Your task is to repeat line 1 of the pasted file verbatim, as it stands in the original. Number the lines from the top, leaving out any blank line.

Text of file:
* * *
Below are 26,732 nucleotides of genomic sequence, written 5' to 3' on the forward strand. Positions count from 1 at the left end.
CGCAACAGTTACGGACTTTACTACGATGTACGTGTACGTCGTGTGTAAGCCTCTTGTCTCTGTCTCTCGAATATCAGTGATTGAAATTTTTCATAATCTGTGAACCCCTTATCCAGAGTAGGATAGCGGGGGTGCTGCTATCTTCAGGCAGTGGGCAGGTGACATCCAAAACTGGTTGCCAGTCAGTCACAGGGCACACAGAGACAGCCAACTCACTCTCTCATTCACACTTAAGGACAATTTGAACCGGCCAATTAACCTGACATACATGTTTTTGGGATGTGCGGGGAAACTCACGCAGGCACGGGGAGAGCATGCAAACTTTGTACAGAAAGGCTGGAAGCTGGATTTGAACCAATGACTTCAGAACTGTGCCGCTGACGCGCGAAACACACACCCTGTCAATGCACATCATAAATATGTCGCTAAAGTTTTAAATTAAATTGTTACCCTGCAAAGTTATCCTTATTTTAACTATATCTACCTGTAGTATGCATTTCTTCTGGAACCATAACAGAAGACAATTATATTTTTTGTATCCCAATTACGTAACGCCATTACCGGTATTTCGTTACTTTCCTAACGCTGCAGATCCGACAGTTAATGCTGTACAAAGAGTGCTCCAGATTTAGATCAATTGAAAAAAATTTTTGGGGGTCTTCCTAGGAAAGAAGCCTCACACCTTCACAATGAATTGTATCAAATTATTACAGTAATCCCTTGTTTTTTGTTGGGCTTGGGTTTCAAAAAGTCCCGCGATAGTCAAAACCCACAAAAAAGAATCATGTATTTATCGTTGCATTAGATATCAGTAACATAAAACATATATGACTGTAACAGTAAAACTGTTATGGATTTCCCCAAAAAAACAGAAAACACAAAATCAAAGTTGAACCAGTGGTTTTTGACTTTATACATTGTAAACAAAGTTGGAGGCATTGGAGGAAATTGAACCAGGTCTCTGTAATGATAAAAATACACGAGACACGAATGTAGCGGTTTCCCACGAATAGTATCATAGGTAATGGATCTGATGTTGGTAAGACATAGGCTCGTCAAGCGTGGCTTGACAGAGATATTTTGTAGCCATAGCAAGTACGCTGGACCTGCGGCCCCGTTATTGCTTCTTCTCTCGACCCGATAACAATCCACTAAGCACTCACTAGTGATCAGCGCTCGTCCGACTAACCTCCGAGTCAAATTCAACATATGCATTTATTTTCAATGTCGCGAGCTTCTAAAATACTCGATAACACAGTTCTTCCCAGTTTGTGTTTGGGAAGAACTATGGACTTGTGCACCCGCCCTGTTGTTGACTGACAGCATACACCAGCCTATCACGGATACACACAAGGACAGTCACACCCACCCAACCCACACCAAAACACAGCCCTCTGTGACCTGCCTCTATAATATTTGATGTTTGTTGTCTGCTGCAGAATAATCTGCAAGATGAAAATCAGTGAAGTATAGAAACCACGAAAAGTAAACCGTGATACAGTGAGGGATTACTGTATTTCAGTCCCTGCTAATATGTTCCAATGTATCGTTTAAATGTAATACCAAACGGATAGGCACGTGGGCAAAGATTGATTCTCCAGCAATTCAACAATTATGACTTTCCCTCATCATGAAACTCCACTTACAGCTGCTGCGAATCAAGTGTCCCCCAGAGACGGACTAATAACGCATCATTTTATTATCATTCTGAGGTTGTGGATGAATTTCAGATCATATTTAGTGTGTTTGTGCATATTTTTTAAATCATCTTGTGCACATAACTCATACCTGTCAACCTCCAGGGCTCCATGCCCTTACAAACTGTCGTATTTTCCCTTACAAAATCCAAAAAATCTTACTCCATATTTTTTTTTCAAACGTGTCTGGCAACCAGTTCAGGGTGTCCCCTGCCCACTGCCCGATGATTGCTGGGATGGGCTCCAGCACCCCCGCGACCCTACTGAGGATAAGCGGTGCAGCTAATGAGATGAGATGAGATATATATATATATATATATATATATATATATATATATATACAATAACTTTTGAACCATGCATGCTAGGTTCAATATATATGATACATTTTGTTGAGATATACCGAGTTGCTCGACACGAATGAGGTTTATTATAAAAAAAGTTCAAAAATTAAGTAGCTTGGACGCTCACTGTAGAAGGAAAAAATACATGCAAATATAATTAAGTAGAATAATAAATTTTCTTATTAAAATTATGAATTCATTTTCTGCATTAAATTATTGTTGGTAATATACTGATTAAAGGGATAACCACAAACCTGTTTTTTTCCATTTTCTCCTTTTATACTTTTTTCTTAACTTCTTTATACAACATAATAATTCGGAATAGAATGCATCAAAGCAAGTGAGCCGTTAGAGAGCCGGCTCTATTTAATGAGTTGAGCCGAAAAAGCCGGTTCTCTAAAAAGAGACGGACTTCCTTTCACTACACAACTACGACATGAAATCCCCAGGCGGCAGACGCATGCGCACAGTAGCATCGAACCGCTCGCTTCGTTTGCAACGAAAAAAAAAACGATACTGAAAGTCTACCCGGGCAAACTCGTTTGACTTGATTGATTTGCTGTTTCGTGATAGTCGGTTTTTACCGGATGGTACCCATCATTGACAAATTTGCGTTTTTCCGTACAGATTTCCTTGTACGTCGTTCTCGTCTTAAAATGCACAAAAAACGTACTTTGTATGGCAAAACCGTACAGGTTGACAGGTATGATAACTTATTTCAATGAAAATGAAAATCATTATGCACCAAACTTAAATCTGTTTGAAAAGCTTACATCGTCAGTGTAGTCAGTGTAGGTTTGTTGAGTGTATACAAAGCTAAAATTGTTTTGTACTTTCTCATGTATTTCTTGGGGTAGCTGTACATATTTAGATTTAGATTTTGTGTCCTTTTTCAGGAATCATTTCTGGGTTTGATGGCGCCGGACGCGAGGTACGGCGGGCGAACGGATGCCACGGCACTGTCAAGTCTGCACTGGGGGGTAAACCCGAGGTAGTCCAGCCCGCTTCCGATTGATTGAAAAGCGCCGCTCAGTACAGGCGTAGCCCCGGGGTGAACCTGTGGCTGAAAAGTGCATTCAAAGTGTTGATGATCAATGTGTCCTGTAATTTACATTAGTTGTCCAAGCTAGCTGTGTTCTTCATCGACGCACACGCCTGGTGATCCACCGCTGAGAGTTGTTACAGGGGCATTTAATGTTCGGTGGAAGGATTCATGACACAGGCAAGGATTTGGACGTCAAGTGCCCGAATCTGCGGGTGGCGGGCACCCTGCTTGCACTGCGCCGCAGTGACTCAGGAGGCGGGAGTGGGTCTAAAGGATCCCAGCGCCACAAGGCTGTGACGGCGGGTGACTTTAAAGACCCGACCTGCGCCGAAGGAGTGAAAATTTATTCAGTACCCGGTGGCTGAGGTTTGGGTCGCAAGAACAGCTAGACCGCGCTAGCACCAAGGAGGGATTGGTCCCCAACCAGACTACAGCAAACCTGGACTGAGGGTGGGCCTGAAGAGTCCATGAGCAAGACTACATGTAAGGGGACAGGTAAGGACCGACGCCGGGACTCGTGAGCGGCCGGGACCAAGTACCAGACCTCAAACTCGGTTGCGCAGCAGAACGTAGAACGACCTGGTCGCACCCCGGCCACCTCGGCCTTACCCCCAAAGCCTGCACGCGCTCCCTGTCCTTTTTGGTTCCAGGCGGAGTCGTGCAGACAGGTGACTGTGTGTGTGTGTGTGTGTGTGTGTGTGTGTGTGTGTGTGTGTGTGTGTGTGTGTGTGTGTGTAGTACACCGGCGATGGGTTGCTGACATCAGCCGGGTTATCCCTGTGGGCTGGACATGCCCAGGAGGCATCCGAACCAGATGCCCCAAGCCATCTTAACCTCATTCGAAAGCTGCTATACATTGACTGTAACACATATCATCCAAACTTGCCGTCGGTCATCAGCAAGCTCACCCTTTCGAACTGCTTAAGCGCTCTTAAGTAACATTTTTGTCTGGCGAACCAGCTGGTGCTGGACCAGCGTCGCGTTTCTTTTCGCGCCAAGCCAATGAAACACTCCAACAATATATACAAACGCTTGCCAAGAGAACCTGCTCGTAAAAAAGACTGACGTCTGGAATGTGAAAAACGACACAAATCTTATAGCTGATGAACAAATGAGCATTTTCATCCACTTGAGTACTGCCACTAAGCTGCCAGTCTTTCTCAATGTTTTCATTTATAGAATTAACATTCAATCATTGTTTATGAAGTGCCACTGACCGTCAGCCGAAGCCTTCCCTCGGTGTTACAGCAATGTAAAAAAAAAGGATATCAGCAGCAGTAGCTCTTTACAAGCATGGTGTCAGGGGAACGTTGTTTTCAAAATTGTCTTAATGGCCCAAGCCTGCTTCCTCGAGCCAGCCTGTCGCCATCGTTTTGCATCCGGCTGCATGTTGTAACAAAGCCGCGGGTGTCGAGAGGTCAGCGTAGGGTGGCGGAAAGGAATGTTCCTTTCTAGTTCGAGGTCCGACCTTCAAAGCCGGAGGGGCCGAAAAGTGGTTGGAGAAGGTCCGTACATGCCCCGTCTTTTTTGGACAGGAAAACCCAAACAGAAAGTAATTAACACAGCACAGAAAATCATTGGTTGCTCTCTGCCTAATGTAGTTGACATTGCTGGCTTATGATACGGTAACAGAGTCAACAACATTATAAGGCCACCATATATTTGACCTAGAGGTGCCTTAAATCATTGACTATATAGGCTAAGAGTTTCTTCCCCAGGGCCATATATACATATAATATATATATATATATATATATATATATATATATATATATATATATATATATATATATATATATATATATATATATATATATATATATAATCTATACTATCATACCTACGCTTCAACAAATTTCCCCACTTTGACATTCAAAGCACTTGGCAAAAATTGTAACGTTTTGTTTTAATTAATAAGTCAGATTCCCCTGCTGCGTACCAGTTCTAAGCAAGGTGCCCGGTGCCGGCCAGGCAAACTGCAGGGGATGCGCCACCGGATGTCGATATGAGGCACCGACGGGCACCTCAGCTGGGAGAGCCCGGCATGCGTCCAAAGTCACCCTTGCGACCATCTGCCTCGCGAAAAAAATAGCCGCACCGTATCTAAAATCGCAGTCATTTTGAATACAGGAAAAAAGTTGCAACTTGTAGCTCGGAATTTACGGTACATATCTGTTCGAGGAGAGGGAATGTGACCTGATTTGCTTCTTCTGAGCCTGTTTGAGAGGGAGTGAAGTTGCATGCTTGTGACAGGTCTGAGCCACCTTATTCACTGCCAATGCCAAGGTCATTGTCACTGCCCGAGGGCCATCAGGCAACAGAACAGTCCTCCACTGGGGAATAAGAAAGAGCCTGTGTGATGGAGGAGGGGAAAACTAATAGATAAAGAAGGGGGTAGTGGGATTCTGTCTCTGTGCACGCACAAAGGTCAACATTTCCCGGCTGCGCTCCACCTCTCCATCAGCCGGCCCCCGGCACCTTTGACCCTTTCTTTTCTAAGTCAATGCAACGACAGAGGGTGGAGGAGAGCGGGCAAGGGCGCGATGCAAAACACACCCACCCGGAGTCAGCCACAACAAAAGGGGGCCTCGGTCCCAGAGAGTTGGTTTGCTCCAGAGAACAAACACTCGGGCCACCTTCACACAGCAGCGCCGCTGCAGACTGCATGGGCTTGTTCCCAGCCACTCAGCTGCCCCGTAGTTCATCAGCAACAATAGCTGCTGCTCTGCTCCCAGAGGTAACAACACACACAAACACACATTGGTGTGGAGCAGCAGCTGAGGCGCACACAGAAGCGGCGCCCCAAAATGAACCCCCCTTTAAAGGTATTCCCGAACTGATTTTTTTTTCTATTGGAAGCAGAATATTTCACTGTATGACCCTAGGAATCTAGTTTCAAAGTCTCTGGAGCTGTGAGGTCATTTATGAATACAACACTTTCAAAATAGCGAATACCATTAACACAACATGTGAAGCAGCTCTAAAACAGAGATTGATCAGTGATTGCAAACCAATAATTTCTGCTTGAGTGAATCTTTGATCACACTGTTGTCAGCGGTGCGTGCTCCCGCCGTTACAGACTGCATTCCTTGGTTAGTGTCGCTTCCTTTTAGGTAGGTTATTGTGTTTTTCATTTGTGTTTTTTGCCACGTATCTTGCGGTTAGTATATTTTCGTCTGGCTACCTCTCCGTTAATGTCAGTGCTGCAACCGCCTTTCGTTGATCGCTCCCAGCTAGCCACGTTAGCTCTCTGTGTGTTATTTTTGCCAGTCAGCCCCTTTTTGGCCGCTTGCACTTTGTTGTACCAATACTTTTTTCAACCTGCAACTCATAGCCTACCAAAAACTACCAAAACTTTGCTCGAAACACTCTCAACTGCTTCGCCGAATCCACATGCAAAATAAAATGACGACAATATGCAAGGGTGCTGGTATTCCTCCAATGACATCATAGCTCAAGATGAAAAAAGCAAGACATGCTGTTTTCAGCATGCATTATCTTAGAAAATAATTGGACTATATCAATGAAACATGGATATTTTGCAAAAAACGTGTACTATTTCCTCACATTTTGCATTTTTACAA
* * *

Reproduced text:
Below are 26,732 nucleotides of genomic sequence, written 5' to 3' on the forward strand. Positions count from 1 at the left end.